The Globe and Mail has published this feature article that reveals that: 63 per cent of the 699 doctors who work at 71 private-pay clinics also work in the public system; it's routine for these doctors to direct patients to private-pay clinics where they have a stake in the profits; it's also routine for these doctors to bill both their patient and the government for different aspects of the same treatment; even though these practices are in violation of the Canada Health Act, the federal and provincial governments do not strictly enforce the rules; and the costs charged at private-pay clinics are exorbitant.
The newspaper reports:
- "In theory, doctors who bill the public health-care system aren’t allowed to charge patients a cent to get necessary medical treatment. It’s illegal. If they do, Ottawa and the provinces are supposed to stop them [but] regulators are doing little to stop doctor-owned clinics from quietly and increasingly making patients pay for quicker access – for everything from appointments to surgery."
- "The Globe compiled data on 71 [private-pay clinics], across the country, almost all owned by physicians. Those clinics sell what some call 'private options', for which most of them charge patients hundreds, even thousands, of dollars. The data show that at least 63 per cent of 699 doctors listed as owning or working at those 71 private-pay facilities also work in the public system – an indication the rules against extra-billing are widely ignored."
- "Patient records, court filings and government audits suggest that conflicts of interest by doctors (directing patients to clinics where they themselves have a stake in the profits) and double-dipping (billing both their patient and the government for different aspects of the same treatment) are routine."
- "A national survey conducted by the Ontario Health Coalition, a public health-care advocacy group, canvassed 136 private clinics over the last two years, and found that 71 of them sell speedier access to medical services that are supposed to be covered by provincial health plans. An additional 17 clinics in Quebec were selling access to magnetic resonance imaging tests – MRIs – which are not fully covered by the provincial government."
- "Volunteers who called posing as would-be patients were quoted prices ranging from $575 to $995 for an MRI; from $3,600 to $10,000 for minor knee surgery; and from $1,000 to $5,000 for cataract surgery."
- "Because extra-billing is not supposed to be allowed, the prices that clinics charge for various services are unadvertised, unregulated, and all over the map. Not only is the government not reining in those private fees, but, in contrast to the situation in the U.S., insurance companies aren’t allowed to step in to negotiate and cover the costs, either. Canadian patients are barred from buying private insurance to cover necessary medical services, except in Quebec, where the law allows it for minor treatments."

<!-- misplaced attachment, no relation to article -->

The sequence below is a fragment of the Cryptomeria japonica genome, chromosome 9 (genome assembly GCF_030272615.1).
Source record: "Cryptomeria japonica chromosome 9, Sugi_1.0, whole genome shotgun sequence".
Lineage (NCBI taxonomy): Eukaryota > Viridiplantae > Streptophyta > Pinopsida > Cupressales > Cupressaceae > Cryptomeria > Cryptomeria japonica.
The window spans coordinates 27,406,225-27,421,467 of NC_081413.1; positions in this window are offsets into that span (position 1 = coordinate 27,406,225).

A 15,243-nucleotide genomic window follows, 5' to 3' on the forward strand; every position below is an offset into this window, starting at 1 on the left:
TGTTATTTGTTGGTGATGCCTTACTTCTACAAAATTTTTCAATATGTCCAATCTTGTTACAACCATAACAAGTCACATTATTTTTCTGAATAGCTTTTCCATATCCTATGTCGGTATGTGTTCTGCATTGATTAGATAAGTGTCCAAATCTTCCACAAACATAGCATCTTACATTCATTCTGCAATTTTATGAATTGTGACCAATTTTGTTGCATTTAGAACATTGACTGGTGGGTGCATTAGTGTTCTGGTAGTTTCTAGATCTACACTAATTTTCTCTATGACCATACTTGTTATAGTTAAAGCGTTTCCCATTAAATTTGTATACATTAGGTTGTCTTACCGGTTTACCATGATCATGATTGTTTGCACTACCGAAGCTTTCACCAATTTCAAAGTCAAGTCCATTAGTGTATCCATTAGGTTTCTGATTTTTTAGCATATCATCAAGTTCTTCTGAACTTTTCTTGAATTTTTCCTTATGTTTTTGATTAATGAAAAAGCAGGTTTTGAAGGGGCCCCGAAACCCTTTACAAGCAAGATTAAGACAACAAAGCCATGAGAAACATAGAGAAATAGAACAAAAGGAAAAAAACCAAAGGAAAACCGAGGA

- "B.C. is the only province that the federal government has fined every year of the past five – approximately $1-million in total – for allowing extra-billing, in violation of the Canada Health Act [but] that is a drop in the bucket compared to the tens of millions of dollars that flow through private-billing facilities each year."
- "[The federal government] gets its data from the provinces – on how much unlawful extra-billing it should penalize them for – so the provinces have a vested interest in minimizing those figures."
- "Even in Ontario, long considered tough on extra-billing, and where the government investigated 314 complaints in the last five years, none of the doctors involved was sanctioned. More than one-third were made to refund their patients, but were then able to bill the province for those treatments."
The Council of Canadians argues that this situation is causing great individual hardship and harming our public system.
We believe that private-pay clinics are a problem, not a solution, and that a two-tiered health care system means longer wait times for just about everyone. Private-pay clinics siphon medical professionals from the public system thus lengthening wait times. Instead of pooling our health care resources, they suggest the wealthy deserve care before others or that it's acceptable to go into debt to receive needed medical care. We also believe there are public solutions to wait times. Long wait times could be minimized under universal health care with political will to address this situation, better coordination and multi-level strategies that make better use of surgical infrastructure.
We join with health coalitions across the country to call on governments to take action to safeguard single-tier public health care for all.
To read the 66-page Ontario Health Coalition national survey on the threat private clinics pose to public health care, click here. To read the stories of individuals affected by this situation, please see The Globe and Mail news report here. You can read more about our campaign to defend and strengthen public health care here.